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Baby’s Museum Trip

April 4, 2009

It’s quite remarkable the way a baby can sharpen the mind and improve conversation skills. I first noticed this a few months ago when I found I could talk for 20 minutes about how Little Janey sat up this morning and not once be bored or at a loss for what to say next. I never tire of talking about her.

And it gets better. Jane has hit a number of milestones in the last couple weeks. She’s learning how to crawl, she’s finally able to sit up on her own and can practice walking. Not on her own, of course. You have to stand behind her, bent over a bit holding her hands. Then she will tentatively put one foot in front of the other, shakily put the other foot in front, indicate which direction she wants to go by leaning, occasionally stopping to look up at you as if waiting for a signal on what to do next. It’s slow, it’s sloppy, her legs wobble a bit too much, she sometimes steps on her foot and, in taking the next step, pulls her own sock off. It’s hell on my back, but it is walking of a sort and for an 8-month-old baby, it ain’t bad.

So last Sunday H and I took Little Janey to PS1, a somewhat avant-garde museum in Long Island City in Queens. This was our baby debut, the first time we took her on an adult outing, a place that wasn’t just friends or other parents and their babies, and all the while I’m thinking, “man, this is the cutest little baby anybody’s ever seen. She is just gonna brighten their day.” I looked forward to it, not just because I enjoy this museum, but because I was sharing with the world, for the first time, the cutest little baby any of these people had ever seen. (Did I already mention that? Oh well, it’s worth saying again.) Just seeing her would brighten their day. My gift to the PS1-going public.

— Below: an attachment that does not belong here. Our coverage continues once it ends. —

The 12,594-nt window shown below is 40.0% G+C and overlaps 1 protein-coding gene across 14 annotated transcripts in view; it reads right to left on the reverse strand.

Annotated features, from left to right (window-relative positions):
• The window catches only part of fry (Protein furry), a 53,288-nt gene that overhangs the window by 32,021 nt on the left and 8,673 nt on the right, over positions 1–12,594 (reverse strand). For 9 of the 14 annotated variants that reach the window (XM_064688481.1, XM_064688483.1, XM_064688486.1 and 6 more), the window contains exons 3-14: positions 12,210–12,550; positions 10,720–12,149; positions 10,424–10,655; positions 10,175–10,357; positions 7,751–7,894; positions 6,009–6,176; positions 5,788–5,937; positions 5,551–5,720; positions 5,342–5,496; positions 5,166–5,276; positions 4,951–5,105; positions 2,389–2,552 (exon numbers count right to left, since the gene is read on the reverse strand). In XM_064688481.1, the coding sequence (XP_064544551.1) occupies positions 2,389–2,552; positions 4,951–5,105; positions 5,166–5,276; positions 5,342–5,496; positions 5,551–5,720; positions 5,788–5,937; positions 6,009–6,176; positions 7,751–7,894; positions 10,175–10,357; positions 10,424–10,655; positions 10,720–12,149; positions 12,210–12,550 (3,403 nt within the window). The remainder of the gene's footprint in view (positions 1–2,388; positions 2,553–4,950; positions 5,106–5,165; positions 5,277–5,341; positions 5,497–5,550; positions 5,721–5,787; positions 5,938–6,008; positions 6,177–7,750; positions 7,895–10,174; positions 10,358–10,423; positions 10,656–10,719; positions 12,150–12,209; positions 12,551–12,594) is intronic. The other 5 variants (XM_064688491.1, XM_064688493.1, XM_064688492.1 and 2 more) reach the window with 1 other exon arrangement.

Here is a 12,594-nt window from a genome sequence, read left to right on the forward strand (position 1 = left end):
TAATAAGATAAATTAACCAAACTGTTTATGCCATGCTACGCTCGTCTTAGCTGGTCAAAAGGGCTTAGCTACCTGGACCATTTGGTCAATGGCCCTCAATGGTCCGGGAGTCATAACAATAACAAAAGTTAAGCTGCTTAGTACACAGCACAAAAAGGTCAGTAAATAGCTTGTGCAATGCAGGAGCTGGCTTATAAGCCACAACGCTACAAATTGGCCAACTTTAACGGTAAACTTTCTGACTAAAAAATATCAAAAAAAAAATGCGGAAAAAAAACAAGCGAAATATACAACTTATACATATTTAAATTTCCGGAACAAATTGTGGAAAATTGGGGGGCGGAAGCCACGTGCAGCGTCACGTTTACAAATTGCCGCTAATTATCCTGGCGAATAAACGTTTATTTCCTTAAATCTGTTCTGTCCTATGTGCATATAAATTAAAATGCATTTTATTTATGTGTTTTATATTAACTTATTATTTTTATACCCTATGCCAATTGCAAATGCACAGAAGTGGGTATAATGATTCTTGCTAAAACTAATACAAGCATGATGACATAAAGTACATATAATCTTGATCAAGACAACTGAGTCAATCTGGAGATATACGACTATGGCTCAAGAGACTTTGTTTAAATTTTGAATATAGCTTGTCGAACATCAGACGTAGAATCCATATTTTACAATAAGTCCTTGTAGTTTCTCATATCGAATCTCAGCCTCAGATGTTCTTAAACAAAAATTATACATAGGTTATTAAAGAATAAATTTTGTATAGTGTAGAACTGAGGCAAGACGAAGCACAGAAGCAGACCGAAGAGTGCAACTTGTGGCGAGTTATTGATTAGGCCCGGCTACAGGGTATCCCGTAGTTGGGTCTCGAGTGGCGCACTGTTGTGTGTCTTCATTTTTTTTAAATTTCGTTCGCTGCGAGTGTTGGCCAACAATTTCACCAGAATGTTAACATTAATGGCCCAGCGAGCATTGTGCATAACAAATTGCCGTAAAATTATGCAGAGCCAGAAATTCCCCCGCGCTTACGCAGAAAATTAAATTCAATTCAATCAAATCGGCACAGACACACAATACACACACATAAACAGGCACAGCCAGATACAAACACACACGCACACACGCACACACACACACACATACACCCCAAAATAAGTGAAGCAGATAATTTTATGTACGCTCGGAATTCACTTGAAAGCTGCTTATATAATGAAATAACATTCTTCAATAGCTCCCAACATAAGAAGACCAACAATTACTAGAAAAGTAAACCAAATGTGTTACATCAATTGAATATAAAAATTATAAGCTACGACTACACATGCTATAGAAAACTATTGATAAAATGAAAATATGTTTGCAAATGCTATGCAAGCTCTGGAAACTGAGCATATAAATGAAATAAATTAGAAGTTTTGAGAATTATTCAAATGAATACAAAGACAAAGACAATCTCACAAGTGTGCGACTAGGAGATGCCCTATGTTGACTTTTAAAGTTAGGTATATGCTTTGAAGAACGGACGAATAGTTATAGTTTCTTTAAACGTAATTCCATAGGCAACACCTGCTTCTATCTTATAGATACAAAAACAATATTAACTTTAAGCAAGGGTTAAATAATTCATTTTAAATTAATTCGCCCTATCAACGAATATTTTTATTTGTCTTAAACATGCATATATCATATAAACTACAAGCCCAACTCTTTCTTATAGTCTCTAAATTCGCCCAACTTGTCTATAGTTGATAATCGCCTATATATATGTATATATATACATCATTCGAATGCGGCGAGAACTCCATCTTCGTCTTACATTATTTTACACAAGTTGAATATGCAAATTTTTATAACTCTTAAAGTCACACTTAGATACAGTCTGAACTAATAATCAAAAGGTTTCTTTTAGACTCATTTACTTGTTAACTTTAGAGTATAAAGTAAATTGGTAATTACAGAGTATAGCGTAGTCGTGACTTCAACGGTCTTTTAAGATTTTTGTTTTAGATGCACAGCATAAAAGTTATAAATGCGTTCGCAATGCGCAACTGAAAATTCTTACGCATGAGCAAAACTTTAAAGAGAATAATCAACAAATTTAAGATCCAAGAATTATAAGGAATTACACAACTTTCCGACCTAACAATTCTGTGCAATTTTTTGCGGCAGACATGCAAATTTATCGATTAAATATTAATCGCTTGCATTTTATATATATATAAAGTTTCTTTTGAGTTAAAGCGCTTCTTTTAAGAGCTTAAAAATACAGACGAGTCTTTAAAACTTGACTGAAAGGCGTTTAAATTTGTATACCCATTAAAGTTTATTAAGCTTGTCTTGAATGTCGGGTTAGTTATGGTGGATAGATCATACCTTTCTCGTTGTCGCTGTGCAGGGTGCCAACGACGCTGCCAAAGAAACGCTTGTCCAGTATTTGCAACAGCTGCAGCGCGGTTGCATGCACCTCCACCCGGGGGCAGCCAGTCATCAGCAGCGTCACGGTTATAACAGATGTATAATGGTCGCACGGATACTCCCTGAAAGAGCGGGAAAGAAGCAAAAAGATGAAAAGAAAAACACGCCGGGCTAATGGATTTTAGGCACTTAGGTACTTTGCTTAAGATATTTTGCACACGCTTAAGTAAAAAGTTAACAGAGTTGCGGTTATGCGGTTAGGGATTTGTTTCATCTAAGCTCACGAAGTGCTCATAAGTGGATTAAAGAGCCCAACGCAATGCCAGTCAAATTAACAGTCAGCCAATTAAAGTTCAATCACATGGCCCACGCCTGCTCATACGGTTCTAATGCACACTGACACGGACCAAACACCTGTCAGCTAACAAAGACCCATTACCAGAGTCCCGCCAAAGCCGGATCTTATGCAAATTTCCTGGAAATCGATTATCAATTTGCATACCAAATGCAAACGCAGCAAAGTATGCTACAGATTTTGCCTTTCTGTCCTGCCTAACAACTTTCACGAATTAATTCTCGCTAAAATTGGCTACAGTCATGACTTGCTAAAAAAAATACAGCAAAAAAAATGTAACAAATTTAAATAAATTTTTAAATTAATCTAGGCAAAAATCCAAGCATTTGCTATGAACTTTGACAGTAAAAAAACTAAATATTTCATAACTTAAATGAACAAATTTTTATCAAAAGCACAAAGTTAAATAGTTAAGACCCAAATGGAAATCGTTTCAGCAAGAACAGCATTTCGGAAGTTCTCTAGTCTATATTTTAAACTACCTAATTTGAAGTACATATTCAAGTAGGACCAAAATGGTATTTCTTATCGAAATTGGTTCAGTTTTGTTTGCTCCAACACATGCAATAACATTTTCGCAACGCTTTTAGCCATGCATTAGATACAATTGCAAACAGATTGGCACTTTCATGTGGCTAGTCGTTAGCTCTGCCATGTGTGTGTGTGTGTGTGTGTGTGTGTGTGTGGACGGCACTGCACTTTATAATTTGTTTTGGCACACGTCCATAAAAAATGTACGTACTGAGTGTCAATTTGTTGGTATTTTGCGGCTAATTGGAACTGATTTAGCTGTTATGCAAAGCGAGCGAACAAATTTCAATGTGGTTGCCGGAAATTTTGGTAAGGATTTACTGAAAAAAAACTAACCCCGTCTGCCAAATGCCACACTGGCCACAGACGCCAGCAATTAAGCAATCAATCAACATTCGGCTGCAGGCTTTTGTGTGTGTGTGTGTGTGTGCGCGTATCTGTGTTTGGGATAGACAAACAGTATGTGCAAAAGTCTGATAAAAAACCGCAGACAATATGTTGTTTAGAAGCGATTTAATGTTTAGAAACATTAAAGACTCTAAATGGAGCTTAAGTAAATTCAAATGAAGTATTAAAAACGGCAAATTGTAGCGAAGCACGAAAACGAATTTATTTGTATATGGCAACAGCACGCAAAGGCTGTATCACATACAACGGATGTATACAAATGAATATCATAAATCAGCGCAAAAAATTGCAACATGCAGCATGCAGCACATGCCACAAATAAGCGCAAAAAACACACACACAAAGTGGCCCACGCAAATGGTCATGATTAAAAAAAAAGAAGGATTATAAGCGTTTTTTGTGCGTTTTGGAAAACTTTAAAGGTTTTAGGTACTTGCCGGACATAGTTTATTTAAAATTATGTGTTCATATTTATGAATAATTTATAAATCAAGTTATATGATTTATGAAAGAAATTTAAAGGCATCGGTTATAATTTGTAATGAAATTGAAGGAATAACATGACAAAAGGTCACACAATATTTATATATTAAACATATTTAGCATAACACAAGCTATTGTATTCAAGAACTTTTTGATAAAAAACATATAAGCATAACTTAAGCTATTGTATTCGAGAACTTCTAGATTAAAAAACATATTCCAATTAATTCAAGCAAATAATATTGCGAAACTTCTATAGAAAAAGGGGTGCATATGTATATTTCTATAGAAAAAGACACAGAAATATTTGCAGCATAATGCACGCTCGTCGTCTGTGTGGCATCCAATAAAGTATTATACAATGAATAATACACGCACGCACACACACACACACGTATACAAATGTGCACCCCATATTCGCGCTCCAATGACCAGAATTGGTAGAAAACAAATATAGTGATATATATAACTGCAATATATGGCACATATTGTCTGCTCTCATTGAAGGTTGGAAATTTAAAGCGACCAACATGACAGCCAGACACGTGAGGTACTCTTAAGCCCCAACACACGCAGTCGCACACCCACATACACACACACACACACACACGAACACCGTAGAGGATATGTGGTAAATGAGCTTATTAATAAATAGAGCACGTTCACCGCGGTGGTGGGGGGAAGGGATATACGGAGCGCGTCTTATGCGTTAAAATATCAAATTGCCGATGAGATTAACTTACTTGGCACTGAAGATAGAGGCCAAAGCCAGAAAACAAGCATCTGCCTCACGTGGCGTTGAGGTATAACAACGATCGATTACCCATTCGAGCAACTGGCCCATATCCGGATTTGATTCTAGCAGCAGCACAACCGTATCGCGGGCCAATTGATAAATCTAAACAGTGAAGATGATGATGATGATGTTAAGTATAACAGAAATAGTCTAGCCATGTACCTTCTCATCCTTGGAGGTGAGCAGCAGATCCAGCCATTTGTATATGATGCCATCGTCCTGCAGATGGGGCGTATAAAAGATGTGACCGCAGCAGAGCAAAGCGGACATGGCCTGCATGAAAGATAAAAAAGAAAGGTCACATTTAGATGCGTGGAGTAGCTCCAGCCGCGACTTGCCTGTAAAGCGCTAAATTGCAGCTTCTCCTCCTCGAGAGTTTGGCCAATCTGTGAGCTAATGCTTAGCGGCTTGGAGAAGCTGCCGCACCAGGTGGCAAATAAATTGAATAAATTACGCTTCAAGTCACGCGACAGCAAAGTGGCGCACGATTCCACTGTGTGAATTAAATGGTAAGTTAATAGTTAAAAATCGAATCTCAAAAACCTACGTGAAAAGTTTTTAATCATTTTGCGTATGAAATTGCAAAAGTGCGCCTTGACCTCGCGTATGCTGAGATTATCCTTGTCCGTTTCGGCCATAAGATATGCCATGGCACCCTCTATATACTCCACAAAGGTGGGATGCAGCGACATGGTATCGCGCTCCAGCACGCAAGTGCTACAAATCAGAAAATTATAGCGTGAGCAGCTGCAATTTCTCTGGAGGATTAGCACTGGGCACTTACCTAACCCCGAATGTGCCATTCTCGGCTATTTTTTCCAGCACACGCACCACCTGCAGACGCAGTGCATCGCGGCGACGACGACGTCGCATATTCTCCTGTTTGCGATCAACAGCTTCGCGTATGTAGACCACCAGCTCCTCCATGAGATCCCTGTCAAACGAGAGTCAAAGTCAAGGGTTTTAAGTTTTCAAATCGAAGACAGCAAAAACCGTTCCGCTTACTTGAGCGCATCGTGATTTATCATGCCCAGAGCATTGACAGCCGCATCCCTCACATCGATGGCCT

At 8 months, she’s a little young for art, but I saw right away she was getting something out of it. (Clever child!) I could tell by the way she started vocalizing with her little pre words “wa wa wa wa ayyyeeeah!” I could only imagine what the people around us were thinking at the sound of her chatter. (“How adorable!” probably.)

There are parents who think this way about their babies even though they’re wrong. Their baby might be special to them, but to the rest of us? Not so much. You know it, I know it, I wonder if they know it. Thank god I’m not one of them! Janey’s the cutest. Everyone who sees her says so. She is one amazing baby. Can you tell I’m a proud father?

Anyway, the theme at the museum turned out to be video art, with loud obnoxious audio. I thought it might hurt Jane’s ears and so I skipped many of the exhibits, annoyed that they didn’t take delicate ears into account. “Why does it have to be so loud?!?”

Jane was getting a little antsy in her carrier and so was I so I found a little out of the way spot to take her out and practice walking. I wanted some space, some privacy, but I was also thinking what a nice treat it would be for people to happen upon us, a father and daughter sharing a milestone, that magic moment when a baby learns to walk. This will be my gift to those lucky souls who walk in the right room at the right moment, an agent of serendipity. What I had in mind was art, my own art, performance art right here in the museum.

I took her out of her carrier and we walked for several minutes but nobody did walk in and accidentally find to their delight. It’s too bad really. In fact, it wasn’t until we were leaving when a young woman in a group of teenagers walked by, she lit up at the sight of Jane and said audibly to nobody, I think, “ohh what a cute baby!” You betcha!

I worry about her growing up, getting precocious, getting a mind of her own and my own responsibility to raise her right. She will be too cute to discipline, I couldn’t bear it. Not that that adorable little girl will ever need or deserve it so this is academic, but still…

From → Jane

One Comment
  1. How very cute!! And the fun only begins.

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